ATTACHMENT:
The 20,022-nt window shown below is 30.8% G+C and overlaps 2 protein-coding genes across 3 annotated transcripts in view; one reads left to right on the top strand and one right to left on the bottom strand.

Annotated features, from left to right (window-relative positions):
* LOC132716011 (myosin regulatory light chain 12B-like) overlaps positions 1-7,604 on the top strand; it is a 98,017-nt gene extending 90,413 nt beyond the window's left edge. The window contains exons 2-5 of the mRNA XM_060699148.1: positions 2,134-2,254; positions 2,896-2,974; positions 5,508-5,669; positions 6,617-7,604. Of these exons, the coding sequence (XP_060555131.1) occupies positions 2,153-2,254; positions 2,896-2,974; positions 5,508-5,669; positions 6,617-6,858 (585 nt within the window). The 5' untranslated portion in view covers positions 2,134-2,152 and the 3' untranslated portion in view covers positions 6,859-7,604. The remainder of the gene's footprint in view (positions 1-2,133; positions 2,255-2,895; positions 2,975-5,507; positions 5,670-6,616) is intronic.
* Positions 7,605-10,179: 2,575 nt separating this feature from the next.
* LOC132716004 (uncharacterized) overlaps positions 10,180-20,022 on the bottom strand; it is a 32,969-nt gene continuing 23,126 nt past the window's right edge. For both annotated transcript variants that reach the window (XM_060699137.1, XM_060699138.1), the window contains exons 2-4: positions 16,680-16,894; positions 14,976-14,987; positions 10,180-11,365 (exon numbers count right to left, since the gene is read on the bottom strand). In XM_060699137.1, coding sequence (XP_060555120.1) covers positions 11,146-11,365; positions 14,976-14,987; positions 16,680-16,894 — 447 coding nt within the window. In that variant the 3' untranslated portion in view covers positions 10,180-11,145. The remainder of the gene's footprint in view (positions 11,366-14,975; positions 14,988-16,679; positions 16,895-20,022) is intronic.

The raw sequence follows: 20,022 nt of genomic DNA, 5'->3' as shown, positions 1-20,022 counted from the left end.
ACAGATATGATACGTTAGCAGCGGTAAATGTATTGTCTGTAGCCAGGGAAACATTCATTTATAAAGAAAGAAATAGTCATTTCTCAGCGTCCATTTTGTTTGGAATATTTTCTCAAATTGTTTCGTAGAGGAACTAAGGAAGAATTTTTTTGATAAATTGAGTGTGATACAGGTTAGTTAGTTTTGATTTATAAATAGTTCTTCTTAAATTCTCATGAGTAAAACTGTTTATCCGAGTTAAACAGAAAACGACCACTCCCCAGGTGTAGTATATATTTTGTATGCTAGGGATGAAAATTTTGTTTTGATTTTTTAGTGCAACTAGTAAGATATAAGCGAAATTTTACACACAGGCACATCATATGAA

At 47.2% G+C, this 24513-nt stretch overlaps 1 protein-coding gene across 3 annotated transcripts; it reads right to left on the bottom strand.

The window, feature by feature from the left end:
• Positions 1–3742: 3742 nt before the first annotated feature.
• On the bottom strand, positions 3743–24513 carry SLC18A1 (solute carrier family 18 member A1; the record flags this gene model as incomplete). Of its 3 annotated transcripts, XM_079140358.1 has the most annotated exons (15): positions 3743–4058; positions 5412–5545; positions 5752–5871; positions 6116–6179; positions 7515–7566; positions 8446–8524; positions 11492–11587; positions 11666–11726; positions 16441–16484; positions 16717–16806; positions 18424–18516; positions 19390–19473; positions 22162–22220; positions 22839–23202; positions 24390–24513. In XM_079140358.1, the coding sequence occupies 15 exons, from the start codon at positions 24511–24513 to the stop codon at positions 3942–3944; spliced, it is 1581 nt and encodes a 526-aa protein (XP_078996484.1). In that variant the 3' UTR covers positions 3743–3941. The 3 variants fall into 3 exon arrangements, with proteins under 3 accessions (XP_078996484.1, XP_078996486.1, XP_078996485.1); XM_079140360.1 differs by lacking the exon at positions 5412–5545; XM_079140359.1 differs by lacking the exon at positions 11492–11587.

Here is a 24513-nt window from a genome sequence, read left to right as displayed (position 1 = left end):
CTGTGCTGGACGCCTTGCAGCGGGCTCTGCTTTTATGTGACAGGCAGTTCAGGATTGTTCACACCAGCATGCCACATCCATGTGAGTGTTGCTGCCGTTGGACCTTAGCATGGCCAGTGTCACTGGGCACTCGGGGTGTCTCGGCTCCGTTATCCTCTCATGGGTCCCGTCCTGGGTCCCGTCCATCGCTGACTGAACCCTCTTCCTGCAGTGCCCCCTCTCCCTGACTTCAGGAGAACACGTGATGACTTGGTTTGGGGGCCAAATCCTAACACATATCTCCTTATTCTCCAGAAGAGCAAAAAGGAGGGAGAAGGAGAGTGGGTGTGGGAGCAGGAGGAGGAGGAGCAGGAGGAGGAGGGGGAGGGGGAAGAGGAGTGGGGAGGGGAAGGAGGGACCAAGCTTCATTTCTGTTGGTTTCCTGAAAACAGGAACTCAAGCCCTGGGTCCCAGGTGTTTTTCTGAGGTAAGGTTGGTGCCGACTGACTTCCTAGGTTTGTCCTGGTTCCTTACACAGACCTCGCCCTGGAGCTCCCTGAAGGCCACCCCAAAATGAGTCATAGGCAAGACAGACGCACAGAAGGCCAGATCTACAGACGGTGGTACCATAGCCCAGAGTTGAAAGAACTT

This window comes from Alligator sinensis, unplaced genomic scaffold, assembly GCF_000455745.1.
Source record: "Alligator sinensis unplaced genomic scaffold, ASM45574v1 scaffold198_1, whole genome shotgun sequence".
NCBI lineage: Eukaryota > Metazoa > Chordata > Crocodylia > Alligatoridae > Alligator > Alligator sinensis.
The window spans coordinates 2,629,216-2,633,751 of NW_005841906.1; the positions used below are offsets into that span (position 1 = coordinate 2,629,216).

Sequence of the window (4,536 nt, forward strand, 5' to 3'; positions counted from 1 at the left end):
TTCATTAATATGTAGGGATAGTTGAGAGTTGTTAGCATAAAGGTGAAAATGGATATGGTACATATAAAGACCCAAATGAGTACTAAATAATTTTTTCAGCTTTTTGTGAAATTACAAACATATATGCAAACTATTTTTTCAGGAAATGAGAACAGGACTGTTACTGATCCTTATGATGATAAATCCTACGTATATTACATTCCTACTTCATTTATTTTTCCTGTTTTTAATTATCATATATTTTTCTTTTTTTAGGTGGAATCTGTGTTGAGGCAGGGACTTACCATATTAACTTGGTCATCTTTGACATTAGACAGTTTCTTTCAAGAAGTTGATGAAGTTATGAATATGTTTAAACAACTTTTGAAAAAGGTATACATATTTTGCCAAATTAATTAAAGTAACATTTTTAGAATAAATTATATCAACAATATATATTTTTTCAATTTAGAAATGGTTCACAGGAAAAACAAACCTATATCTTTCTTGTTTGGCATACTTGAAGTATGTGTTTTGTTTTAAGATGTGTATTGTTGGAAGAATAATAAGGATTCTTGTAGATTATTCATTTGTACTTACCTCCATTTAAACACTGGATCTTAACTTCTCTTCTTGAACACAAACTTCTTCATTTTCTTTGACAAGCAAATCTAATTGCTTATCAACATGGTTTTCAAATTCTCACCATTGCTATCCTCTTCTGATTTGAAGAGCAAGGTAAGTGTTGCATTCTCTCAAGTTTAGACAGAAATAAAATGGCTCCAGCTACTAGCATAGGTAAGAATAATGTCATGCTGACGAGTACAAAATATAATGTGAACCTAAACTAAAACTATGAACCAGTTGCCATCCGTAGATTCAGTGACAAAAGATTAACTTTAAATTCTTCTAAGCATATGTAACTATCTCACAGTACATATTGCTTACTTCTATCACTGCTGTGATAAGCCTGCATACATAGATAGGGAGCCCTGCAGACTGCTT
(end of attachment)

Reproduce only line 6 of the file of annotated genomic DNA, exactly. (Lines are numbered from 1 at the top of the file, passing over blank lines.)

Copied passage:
The raw sequence follows: 20,022 nt of genomic DNA, 5'->3' as shown, positions 1-20,022 counted from the left end.